The short history of how the postwar "social contract" between workers and companies emerged and then broke down goes something like this. In the 1950s, corporations worried about strikes instigated by still-powerful unions came to sweeping labor agreements, like the influential Treaty of Detroit between the United Auto Workers and General Motors. Workers were promised benefits, vacation time, wage increases, job security, and retirement benefits. In return they promised to be loyal and work like demons until they passed into retirement.
This contract basically operated for 30 years, until companies started to worry about mounting liabilities in terms of wages, benefits, and pension payments, and Wall Street and business schools started to call for changes. In the 1980s, corporations began reducing wages and benefits and, where they could, began contracting out activities to non-union workers, outsourcing to faraway places, and franchising their brand to anyone who promised to uphold it. Executives faced increasing pressure to maximize short-term earnings and drive down costs. And globalization, technology, and management theory combined to tilt what had been a balance of social interests in favor of financial firms and highly compensated executives. Middle-class living standards plateaued, and an arrangement that once spread broad-based wealth was substituted for one where a lot of people still did well, but increasing numbers of people didn't, and the chances to become one of the people who was doing well became a lot more difficult to navigate.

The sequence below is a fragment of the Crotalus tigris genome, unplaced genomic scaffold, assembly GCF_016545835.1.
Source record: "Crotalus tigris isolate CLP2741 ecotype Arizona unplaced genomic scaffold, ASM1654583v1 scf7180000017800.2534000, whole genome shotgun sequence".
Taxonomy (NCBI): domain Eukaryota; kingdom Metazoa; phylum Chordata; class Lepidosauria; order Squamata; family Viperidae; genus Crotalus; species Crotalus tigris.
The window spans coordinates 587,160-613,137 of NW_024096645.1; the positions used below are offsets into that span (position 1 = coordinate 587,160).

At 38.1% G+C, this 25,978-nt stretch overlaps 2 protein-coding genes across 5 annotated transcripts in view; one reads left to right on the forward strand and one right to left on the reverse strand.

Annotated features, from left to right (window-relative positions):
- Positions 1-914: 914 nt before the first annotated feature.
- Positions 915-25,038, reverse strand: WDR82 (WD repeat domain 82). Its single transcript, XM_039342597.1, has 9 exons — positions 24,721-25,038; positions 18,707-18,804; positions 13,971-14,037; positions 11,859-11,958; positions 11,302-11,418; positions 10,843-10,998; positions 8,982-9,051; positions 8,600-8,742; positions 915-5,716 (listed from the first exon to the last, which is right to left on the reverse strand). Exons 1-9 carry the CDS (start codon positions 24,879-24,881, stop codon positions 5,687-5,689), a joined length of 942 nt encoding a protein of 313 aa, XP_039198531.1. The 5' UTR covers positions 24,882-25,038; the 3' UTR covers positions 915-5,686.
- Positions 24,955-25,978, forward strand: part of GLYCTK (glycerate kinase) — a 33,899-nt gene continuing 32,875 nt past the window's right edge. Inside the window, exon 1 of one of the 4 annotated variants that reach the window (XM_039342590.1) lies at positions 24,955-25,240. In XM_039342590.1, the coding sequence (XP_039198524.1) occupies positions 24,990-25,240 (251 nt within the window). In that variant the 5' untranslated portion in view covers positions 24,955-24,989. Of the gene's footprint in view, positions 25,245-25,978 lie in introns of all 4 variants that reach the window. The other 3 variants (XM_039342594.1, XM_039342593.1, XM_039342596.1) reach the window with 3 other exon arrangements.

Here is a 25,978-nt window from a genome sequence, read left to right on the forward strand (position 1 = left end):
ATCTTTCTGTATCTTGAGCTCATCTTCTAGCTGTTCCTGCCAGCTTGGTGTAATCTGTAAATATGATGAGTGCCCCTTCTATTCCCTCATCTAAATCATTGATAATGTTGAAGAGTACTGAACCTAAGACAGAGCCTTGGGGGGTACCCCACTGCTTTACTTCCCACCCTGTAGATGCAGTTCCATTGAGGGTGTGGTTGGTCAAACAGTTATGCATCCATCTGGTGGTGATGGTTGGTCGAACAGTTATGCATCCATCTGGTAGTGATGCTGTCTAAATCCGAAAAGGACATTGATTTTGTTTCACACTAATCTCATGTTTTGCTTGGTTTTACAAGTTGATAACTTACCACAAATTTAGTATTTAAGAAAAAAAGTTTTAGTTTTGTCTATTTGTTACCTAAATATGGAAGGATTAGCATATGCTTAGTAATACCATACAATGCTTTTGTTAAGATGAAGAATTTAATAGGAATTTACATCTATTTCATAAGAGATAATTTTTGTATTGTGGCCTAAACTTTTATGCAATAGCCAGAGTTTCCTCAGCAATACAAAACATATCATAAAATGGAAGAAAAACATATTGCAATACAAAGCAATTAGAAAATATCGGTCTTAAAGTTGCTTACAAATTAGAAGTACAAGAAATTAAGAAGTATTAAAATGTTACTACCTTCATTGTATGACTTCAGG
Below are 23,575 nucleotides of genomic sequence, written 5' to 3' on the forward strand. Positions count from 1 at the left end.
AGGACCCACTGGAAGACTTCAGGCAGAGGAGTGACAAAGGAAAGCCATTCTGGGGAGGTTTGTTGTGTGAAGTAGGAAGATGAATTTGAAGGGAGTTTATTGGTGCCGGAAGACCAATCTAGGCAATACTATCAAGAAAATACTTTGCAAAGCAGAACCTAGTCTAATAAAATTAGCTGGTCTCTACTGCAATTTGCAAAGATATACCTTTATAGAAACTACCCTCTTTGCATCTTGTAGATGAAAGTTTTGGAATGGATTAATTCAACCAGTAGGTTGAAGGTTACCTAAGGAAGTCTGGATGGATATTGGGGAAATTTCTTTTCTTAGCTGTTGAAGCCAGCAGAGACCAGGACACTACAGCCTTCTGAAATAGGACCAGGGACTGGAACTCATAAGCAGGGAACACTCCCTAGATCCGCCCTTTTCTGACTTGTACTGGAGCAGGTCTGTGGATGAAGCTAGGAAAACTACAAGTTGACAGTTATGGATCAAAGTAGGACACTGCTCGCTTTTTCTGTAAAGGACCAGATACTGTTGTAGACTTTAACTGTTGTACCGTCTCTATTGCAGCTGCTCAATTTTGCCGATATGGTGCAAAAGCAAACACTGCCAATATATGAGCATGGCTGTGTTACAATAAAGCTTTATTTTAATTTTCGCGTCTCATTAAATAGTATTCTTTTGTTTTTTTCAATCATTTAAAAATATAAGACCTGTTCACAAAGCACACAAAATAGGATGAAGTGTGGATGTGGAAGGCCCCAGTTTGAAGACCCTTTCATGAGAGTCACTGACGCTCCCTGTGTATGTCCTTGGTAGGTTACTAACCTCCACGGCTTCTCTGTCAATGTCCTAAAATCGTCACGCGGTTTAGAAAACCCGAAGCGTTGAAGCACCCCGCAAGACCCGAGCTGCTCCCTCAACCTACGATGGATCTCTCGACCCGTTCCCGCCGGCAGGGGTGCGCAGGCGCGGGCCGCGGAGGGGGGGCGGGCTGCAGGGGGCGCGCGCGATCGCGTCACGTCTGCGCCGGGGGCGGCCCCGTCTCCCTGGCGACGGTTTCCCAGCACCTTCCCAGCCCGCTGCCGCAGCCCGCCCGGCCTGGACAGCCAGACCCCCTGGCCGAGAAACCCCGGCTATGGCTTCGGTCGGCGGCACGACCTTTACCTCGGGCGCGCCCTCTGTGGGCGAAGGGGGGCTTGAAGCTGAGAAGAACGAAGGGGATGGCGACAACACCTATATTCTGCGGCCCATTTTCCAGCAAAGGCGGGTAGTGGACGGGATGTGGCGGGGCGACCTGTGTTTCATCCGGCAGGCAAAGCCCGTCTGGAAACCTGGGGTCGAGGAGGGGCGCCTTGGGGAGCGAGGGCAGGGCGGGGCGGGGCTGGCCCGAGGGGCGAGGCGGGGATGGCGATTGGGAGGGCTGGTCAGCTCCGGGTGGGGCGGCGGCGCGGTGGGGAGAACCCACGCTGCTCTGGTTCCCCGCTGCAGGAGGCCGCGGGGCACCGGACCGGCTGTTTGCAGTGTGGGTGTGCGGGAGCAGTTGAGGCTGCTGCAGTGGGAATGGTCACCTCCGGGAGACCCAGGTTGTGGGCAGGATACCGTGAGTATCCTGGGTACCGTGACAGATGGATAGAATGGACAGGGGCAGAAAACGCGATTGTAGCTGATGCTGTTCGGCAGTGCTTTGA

And that's where we are today: with an uneven labor economy where a lot of people still work on traditional contracts, but more and more people are contracted out, freelancing, or in various "alternative" work arrangements (all net employment growth between 2005 to 2015 was in nontraditional work, one study found). Contingent work is growing, union power is dwindling, and corporations are now spending less on training and human development than they used to, harming the ability of people with low skills to rise up the ladder. At the same time, we're seeing the rise of labor platforms, like Elance and oDesk, that make contracting out work easier.
An important new report from the Future of Work Initiative, a project of the Aspen Institute, recounts this history in admirable clarity. But rather than turn back the clock, it argues we need to embrace the reality of globalization and technology that allows companies to act independently of worker power, and more flexibly. Whatever the morality of this, the problem is that if government simply regulates more aggressively—for example, through minimum wage legislation and overtime requirements—companies have an incentive to move toward looser forms of employment. "Perversely, these arrangements provide even less security to workers," the report says. Arguably, the Affordable Care Act is a case in point. By mandating companies to provide health insurance, many employers have shifted workers from full-time to part-time hours, so they don't meet a threshold where they have to contribute the benefit. Instead of regulations, therefore, the bipartisan report calls for less obtrusive reforms that change business incentives, improve the quality of public information about work, reengineer corporate governance, and empower workers.